Durango Patrolman Russell Lammon talked to the Masons at their Durango home Tuesday soon after their son had been named a suspect.
He described the parents as being "very upset," and said they wish their son would surrender to authorities.
Lammon said the Masons have not seen or heard from him in the last several days.
(Herald Chief Photographer Nancy Richmond contributed to this report.)
By Tania Garcia
DOVE CREEK Tragedy seems to hit hardest in small communities. At least thats what the overwhelming feeling was Tuesday night in this agricultural town of about 500 people.
The town was in shock as word spread that one of its own boys Alan "Monte" Pilon, who grew up here was one of three suspects in the killing of a police officer and the wounding of two deputies last Friday in Cortez.
Signs with sketchy mug shots of the three men went up at the post office and the few businesses throughout town. Residents gathered at storefronts and parking lots spread the word.
"Its a real shock for us; we never heard of him getting into big trouble," said Vonda Hall, whose son went to school with Pilon. "It was especially a shock to his parents. When they leave home, you never know what theyre going to do."
Dolores County Judge Bob Johnson said Pilons parents, Beverly and Jim, are good people who raised their children in the Catholic church.
"Theyre salt of the earth, ya know," he said.
Jim is a butcher at the Dove Creek Superette Grocery, and Beverly runs her own beauty parlor, Johnson said. Both attend the same church he does.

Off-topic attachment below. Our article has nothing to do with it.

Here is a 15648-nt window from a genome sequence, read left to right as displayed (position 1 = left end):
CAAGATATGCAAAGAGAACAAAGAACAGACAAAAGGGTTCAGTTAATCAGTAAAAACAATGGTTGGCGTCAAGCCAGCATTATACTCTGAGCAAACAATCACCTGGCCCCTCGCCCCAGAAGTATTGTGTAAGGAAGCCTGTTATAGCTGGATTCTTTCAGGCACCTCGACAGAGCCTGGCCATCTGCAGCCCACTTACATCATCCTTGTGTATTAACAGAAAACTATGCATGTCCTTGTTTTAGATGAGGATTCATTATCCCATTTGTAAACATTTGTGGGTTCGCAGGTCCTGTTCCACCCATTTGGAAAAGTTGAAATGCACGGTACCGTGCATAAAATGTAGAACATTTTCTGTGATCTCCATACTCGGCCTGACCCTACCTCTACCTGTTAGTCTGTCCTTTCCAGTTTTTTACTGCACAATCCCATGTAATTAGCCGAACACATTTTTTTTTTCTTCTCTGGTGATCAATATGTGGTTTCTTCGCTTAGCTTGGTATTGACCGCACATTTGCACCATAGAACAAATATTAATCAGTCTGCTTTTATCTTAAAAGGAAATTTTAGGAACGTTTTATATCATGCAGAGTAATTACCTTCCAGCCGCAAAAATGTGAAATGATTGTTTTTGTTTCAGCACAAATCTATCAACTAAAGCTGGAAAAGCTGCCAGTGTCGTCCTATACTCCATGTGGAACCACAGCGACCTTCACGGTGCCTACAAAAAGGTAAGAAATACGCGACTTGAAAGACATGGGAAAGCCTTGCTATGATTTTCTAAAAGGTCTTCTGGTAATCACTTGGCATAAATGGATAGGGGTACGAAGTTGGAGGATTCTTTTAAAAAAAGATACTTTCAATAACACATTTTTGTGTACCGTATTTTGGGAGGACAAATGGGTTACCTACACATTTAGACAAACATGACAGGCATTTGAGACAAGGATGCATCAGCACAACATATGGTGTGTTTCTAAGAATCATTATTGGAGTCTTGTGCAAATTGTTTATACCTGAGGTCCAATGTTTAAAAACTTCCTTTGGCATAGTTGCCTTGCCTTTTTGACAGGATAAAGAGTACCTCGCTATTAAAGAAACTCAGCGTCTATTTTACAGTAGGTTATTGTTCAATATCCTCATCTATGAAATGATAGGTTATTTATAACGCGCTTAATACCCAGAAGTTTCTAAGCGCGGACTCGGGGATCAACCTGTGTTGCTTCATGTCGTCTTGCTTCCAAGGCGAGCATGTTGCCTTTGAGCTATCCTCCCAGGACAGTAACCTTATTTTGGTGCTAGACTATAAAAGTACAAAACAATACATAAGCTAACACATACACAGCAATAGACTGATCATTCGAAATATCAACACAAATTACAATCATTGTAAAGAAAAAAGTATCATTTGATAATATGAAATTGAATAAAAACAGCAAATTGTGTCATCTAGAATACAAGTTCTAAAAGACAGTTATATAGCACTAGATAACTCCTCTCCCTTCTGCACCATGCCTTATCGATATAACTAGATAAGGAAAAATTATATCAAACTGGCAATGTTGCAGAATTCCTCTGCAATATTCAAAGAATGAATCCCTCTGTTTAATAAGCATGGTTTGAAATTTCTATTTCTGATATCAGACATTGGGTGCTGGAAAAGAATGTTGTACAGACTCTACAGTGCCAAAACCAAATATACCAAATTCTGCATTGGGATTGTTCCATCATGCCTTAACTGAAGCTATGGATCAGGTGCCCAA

Other folks remember Pilon (pronounced PILL-uhn) as a typical boy with a few oddities. But some said he was "wild" and hung around with a rough crowd who drank and smoked.
Mayor James McCabe recalled Pilon getting into trouble for breaking into the junior high and stealing electronic devices.
One of Pilons longtime friends, Will Champlain, knew Pilon since Champlain was 5 and graduated from Dolores County High School with him in 1985.
"We all got along with him," Champlain said. "He never caused any trouble. But he stayed to himself a lot."
Pilon was also an athlete.
"He played a lot of sports," Champlain said. Basketball was his favorite. Champlain thought the 6-footer played guard. He also played tight end on the football team for a few years.
"He liked to watch his dad make arrowheads," Champlain said.
Champlain hasnt kept up with Pilon recently, however. Champlain moved away from town for several years and said he hasnt seen Pilon for three or four years.
Other residents said they had seen him recently, even though he had been living in Durango where he had found a job.
"His mother was so proud of him," said Bertha Young, a Dove Creek resident.
Pilon had been returning to town frequently to see a girlfriend, several residents said.
Police spent much of Tuesday trying to find out more about Pilon. They searched the familys home on Main Street and knocked on townspeoples doors, showing his picture and asking if people knew anything.
Residents still are trying to figure out how to react to the sudden notoriety, when a few nights before they didnt even have to worry about locking their doors.
"I didnt want to believe it at first," said Jim Buffington, Pilons former history teacher in high school. "But I guess were part of the state now."
(Correspondent Bob Weinhold in Durango contributed to this story.)